According to Merriam-Webster, lookups for the definition of the word “impeachment” on their site also spiked 3600% last week.
Who was most prepared?
Despite the Trump campaign planning for an anti-impeachment ad campaign weeks in advance, political organizations on both sides of the aisle who typically spend tens of thousands of dollars each week on Facebook and Google ads have been notably silent on impeachment. With a few exceptions, we’ve yet to see any outside group spend any significant amount of money supporting or opposing impeachment online.
On the left, Need to Impeach, which has spent millions over the past year pushing for this moment, only spent around $5,000 on just 10 Facebook ads in the week following the impeachment inquiry announcement. That said, they have since announced plans for a $3 million campaign targeting Republican senators, mostly on TV.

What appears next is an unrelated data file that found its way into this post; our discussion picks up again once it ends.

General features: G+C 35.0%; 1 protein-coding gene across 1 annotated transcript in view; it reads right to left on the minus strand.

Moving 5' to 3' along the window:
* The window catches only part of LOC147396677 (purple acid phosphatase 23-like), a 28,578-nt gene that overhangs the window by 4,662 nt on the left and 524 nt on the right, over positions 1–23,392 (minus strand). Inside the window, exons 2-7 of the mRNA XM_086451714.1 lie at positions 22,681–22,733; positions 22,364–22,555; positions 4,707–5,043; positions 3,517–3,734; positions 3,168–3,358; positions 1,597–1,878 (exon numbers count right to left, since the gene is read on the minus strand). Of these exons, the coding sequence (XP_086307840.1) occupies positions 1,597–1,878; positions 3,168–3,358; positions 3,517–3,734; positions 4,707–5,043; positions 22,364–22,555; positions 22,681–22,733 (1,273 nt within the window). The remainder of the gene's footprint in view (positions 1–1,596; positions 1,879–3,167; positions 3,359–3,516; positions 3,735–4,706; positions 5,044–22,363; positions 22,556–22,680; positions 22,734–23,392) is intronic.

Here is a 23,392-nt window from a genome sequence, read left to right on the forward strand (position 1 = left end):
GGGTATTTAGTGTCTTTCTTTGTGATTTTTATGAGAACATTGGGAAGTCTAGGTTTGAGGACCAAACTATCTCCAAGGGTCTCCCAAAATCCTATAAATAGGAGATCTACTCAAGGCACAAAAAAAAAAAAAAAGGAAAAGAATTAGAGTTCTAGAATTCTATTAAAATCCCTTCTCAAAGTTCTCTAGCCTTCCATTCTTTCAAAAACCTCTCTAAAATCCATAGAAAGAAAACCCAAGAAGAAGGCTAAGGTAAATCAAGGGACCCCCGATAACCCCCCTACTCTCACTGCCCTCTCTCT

…and FWIW, Stand Up America has spent around $14,000 on Facebook ads since last week, mostly highlighting impeachment and Trump’s corruption.
…but it’s not just progressive groups – on the right, outside spenders that typically defend the President – like Americans for Prosperity, Judicial Watch, and Freedom Works – were mostly absent from the online fight. Meanwhile, Mitch McConnell and the party committees have begun to ramp up their own individual advertising efforts to defend the President.
Maybe most notably, the RNC has started running anti-impeachment ads targeting supporters nationally and in key battleground states like Wisconsin, Arizona, Michigan, and Minnesota:
Is the Ukraine-Biden conspiracy theory working?
We noted last week that the right would likely try to weaponize the Biden-Ukraine conspiracy theories to divert attention away from the President, but despite their best efforts, it may not have taken hold yet.